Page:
While most states have laws banning “texting while driving,” states are increasingly strengthening enforcement and penalties for so-called “distracted driving.” In 2016, auto accidents and fatalities increased by 9 percent. As a consequence, in 2017, states have taken varying approaches to solve the problem of distracted driving – which often results in accidents.
The states of Iowa and Washington have enacted the strictest laws against “distracted driving” in the country. Now, a violation (texting or calling – without a hands-free device) will move from secondary enforcement to primary enforcement. This means that police officers will not have to witness a secondary violation (such as speeding, failure to signal, etc.) before pulling a car over and issuing an additional ticket for texting or calling while driving. Instead, if a police officer witnesses a driver texting or placing a phone call, they will have the right to pull that driver over immediately and issue a ticket.
Washington, along with Iowa, has also gone a step further in expanding their distracted driving laws. Both states have expanded the definition of distracted driving to include dangerous behaviors such as: checking Facebook or Instagram, or watching online video through Netflix or YouTube.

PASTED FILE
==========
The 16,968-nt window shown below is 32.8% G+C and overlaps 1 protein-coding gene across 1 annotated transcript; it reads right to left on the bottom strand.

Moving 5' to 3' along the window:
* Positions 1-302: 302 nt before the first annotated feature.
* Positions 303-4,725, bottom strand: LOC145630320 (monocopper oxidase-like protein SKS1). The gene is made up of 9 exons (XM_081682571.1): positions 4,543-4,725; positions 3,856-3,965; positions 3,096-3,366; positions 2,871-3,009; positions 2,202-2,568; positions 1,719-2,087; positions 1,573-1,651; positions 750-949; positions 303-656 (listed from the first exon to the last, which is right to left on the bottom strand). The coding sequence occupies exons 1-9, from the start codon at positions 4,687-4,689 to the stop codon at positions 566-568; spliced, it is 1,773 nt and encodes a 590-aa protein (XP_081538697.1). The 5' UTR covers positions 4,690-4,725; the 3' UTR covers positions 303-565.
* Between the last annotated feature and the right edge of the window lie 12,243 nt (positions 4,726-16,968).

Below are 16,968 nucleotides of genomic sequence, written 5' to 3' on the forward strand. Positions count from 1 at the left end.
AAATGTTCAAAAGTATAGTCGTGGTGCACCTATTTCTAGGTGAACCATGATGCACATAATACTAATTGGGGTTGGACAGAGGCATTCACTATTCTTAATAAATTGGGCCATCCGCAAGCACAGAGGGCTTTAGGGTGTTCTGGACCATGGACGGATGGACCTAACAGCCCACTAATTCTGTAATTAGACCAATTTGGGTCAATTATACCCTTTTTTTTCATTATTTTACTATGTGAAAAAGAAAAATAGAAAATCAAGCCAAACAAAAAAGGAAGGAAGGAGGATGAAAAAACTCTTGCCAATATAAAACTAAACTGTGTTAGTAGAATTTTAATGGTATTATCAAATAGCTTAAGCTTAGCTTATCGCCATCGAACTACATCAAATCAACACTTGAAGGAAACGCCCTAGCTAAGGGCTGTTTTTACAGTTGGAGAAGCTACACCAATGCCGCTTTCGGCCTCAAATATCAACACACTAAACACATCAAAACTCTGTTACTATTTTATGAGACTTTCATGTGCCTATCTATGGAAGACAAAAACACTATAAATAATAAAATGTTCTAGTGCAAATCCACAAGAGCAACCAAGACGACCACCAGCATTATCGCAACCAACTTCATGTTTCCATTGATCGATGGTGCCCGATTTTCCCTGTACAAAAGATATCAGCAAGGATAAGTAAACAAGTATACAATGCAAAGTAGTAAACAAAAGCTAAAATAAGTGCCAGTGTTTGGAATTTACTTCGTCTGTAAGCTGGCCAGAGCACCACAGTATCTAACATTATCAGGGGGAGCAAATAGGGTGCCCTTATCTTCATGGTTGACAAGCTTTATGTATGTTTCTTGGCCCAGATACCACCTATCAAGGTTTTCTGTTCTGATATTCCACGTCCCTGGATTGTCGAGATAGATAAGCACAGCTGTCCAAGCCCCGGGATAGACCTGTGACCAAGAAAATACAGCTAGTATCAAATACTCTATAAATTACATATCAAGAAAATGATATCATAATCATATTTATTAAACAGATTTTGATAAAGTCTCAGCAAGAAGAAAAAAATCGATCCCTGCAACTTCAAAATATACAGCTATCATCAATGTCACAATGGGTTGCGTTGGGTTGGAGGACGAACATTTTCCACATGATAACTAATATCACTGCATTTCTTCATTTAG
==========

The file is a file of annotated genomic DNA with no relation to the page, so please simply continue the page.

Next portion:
Other states, notably Texas (the third-largest state by population) have finally joined 43 other states in making texting while driving a primary offense. This leaves only Arizona, Florida, Missouri, Montana, Nebraska, Ohio and South Dakota as states with secondary enforcement, or no texting law at all.
Teen drivers, with their relative inexperience and dangerous-proclivities have also taken center-stage in states’ quest against distracted driving. Multiple states – including Arizona, Oklahoma, Tennessee and Vermont all enacted policies aimed at preventing teenagers from using their cell phones while driving. Arizona prohibited the use of cellular devices by all teenagers while driving. While Oklahoma required their driver’s education courses to include the dangers concerning distracted driving. Taking a less cautious route, Tennessee and Vermont chose to only prohibit the use of handheld devices in school zones.
In total, 14 states currently ban the use of hand-held devices while driving. A total of 38 states ban cell phone use for “novice” or teenage drivers and 46 states ban text messaging while driving. This number is certain to grow as more traffic fatalities are caused by distracted drivers – the exact reason that ten states, and the District of Columbia, have toughened laws on distracted driving in 2017.